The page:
It is one of the enduring mysteries of the Watergate scandal, a crucial 18.5-minute segment from the White House tapes erased under murky circumstances, in which Richard Nixon and his chief of staff, HR Haldeman, discussed the notorious 1972 break-in at Democratic Party national head- quarters that was to cost them their careers.
Now, thanks to digital technology, those minutes may be recovered, at least in part. This week, the National Archives in Washington said it was authorising sound-recording specialists to examine the tapes to see if they can reconstruct the conversation, based on traces left behind after the erase button was pushed.
"Can it be done? Absolutely, it's possible," a member of the National Archives advisory committee, Steve St Croix, told the Los Angeles Times. In the early Seventies, tape erasure techniques were not as thorough as they became, he said. and that gave him particular grounds for hope.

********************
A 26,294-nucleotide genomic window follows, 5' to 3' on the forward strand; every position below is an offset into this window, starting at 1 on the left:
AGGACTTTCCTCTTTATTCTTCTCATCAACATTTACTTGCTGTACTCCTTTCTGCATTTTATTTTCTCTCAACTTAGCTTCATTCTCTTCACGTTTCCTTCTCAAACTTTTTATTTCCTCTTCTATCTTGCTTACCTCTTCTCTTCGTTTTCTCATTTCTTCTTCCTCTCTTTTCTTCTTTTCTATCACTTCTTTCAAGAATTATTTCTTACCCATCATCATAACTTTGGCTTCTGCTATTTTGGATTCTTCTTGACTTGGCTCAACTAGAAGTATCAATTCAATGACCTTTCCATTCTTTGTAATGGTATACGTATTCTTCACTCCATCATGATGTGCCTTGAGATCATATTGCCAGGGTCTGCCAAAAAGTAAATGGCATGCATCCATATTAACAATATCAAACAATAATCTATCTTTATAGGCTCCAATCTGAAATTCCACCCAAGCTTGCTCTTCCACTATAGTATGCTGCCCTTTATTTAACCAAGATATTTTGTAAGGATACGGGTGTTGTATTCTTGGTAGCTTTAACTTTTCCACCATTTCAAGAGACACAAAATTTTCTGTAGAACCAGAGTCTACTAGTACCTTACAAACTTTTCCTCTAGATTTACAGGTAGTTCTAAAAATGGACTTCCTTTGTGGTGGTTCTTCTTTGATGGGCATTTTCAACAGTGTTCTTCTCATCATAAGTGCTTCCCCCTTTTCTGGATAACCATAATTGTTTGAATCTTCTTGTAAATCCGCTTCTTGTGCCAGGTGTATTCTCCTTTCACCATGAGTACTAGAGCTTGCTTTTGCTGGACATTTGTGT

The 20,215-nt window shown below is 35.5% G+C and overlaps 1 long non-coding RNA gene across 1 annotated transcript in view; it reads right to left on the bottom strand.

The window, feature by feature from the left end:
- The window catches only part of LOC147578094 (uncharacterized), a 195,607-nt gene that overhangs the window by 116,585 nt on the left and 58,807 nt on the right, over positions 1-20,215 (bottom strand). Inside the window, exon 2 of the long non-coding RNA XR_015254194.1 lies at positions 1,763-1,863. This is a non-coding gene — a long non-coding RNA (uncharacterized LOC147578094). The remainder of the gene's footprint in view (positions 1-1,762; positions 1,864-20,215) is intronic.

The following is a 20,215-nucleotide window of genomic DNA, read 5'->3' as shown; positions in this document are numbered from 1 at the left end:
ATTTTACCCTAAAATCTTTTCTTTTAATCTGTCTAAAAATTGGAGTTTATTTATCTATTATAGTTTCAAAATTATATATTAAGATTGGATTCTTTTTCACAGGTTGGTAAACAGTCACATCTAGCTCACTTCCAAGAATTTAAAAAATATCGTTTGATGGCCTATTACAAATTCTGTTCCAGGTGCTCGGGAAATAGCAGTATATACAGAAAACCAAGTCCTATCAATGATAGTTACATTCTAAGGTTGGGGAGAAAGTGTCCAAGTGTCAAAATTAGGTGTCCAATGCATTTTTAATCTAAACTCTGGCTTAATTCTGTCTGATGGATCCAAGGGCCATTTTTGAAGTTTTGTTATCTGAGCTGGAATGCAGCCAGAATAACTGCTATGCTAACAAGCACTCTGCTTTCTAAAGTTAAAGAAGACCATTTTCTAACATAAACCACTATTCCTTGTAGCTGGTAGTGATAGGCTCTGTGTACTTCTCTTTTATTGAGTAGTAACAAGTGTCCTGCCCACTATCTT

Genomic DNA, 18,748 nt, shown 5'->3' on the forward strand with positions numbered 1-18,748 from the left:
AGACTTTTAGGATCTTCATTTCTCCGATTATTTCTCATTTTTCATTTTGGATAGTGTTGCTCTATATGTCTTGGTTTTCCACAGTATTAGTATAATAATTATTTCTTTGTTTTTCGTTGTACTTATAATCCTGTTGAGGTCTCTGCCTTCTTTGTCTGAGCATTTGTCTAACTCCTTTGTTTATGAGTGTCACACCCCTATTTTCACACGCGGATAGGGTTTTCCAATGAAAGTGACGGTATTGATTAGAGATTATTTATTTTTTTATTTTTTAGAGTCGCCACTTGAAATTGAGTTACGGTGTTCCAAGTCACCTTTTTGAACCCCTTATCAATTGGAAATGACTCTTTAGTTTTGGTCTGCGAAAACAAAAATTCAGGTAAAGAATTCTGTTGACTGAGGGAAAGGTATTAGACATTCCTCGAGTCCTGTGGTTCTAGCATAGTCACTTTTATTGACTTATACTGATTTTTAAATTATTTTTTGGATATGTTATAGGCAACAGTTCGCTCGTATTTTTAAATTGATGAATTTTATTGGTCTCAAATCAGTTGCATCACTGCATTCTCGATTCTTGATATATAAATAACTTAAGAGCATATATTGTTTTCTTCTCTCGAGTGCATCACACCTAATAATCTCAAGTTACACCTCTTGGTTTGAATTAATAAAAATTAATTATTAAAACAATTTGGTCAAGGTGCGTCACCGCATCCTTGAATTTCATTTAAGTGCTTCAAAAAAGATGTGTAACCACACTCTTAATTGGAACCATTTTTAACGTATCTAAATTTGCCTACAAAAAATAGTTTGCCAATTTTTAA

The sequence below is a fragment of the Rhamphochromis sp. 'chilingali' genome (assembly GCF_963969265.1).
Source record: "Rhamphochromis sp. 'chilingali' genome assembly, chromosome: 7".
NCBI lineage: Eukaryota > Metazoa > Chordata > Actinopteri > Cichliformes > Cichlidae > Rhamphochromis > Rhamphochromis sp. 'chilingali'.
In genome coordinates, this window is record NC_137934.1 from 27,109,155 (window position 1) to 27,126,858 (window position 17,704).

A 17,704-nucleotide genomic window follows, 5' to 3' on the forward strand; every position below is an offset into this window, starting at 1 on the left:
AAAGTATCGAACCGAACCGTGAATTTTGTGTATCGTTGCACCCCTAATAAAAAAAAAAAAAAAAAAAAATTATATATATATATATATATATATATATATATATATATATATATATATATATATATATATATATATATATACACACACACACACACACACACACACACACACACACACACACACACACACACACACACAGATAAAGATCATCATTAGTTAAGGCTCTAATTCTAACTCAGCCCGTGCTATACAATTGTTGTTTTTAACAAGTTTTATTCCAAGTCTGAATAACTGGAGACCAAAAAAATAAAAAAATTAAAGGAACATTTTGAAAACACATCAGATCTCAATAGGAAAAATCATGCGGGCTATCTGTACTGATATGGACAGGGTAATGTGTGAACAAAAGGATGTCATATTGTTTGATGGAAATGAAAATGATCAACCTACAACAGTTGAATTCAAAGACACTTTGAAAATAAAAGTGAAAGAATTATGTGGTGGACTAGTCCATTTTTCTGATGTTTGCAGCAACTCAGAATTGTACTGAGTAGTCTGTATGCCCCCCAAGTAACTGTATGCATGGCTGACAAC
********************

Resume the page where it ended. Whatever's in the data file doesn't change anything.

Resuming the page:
The specialists will try to map the magnetised particles of iron oxide left on the tape to see if they see make up a decipherable pattern. Historians believe the missing segment may contain evidence that President Nixon wanted to use the CIA to thwart the investigation into the burglary, at the Watergate building in Washington three days earlier.
Other evidence of abuse of power eventually surfaced in another White House recording – the so-called "smoking gun" tape – that led to Mr Nixon's resignation in August 1974.
The conversation with Mr Haldeman, who, like Mr Nixon, is now dead, was erased by the president's secretary, Rose Mary Woods. She said it happened accidentally while she was answering the phone.Reuse content